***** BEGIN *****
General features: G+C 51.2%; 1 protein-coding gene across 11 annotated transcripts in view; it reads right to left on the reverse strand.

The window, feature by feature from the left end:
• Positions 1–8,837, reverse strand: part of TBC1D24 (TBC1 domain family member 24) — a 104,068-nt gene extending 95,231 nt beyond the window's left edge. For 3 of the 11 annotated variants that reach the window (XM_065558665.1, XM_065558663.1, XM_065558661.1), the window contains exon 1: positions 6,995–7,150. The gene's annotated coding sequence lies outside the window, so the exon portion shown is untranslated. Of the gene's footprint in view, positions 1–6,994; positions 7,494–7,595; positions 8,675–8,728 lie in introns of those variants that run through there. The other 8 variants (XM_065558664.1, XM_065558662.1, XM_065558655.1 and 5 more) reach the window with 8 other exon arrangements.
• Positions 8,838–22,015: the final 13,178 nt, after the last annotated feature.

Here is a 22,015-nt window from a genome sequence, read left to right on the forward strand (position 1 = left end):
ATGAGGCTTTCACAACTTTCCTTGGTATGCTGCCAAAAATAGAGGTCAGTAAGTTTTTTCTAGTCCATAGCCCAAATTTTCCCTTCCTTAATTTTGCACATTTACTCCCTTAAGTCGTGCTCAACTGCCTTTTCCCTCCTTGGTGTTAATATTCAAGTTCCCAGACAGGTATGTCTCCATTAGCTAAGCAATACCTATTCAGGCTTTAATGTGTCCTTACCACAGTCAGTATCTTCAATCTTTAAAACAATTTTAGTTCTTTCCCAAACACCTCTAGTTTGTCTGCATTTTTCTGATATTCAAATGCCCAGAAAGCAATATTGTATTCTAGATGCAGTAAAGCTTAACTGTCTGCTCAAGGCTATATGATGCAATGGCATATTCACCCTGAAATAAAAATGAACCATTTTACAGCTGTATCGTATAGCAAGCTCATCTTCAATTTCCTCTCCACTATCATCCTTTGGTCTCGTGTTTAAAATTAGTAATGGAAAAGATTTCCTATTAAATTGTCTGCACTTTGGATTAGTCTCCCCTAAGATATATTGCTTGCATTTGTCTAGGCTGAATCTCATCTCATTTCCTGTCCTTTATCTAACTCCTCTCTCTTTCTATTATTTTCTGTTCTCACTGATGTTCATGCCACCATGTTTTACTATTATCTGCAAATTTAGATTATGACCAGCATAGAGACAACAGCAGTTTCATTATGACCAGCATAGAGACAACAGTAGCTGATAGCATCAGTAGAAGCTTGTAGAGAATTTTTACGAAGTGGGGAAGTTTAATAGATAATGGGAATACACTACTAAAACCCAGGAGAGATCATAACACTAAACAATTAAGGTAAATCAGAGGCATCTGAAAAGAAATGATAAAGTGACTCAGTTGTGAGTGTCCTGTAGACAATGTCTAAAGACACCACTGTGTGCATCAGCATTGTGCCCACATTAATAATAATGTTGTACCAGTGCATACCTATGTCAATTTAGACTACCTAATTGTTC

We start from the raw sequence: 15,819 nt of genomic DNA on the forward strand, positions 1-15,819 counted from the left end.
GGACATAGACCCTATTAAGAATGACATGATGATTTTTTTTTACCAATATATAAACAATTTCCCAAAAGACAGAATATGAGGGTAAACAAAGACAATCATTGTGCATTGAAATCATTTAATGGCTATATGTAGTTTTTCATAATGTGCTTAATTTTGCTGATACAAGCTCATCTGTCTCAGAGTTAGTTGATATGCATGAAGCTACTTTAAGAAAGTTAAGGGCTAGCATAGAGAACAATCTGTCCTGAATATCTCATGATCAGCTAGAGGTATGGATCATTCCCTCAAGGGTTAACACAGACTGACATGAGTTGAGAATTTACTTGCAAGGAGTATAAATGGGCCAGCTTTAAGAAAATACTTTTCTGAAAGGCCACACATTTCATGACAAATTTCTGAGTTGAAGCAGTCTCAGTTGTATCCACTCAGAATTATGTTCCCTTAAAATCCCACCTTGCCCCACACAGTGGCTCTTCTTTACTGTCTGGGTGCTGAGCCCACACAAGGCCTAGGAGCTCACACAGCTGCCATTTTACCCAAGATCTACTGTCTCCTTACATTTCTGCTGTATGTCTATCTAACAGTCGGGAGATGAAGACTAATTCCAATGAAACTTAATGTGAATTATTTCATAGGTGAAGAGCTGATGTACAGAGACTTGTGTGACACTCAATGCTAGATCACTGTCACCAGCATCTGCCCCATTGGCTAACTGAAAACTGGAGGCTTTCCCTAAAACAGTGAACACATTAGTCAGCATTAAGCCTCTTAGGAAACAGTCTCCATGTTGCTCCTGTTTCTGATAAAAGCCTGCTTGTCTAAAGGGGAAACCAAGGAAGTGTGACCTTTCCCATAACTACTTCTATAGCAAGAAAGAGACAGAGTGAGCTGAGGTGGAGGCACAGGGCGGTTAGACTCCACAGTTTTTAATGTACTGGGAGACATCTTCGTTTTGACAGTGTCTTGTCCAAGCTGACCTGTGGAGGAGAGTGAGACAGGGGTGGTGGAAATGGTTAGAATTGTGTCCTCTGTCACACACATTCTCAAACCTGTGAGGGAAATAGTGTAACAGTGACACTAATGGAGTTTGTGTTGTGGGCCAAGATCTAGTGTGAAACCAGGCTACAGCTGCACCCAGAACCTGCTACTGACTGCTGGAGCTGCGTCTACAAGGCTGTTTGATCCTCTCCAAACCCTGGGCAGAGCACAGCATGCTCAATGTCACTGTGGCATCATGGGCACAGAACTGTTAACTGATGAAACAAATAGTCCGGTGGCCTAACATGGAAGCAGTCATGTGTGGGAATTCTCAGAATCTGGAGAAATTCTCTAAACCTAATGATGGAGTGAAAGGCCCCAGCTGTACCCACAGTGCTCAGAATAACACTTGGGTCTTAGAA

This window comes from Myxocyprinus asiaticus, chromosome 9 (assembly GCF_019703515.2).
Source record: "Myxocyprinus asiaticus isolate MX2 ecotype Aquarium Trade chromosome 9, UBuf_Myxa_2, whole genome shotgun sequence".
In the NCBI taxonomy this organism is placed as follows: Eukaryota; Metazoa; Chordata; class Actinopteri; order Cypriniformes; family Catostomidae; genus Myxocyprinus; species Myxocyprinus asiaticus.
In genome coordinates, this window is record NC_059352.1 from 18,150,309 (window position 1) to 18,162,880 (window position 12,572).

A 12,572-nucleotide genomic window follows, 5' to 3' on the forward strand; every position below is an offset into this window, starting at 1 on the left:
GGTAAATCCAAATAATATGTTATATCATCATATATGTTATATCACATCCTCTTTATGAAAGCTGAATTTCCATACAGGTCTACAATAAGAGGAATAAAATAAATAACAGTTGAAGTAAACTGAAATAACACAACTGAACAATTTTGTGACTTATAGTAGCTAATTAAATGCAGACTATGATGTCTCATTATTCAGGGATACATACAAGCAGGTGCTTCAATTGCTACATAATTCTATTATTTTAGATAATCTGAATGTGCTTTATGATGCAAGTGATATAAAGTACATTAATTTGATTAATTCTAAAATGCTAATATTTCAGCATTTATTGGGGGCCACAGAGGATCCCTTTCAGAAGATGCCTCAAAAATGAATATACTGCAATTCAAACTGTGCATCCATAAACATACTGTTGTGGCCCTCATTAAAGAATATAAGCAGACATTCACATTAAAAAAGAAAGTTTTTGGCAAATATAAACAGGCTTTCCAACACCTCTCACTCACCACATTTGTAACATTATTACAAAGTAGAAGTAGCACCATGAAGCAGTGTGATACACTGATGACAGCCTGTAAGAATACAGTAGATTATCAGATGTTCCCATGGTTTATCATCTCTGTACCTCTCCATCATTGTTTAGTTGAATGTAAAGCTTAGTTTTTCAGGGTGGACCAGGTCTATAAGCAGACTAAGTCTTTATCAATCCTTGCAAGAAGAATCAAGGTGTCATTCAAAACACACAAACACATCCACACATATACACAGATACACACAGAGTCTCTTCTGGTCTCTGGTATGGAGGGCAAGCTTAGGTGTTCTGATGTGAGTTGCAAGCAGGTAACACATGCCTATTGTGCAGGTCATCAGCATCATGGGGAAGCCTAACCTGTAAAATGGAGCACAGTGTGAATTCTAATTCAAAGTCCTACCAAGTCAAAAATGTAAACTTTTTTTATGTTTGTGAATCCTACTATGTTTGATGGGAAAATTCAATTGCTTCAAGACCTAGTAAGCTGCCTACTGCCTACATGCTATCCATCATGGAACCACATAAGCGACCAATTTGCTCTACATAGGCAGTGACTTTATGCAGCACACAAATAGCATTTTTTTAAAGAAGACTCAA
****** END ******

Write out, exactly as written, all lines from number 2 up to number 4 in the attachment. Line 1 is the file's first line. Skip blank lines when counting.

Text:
The window, feature by feature from the left end:
• Positions 1–8,837, reverse strand: part of TBC1D24 (TBC1 domain family member 24) — a 104,068-nt gene extending 95,231 nt beyond the window's left edge. For 3 of the 11 annotated variants that reach the window (XM_065558665.1, XM_065558663.1, XM_065558661.1), the window contains exon 1: positions 6,995–7,150. The gene's annotated coding sequence lies outside the window, so the exon portion shown is untranslated. Of the gene's footprint in view, positions 1–6,994; positions 7,494–7,595; positions 8,675–8,728 lie in introns of those variants that run through there. The other 8 variants (XM_065558664.1, XM_065558662.1, XM_065558655.1 and 5 more) reach the window with 8 other exon arrangements.
• Positions 8,838–22,015: the final 13,178 nt, after the last annotated feature.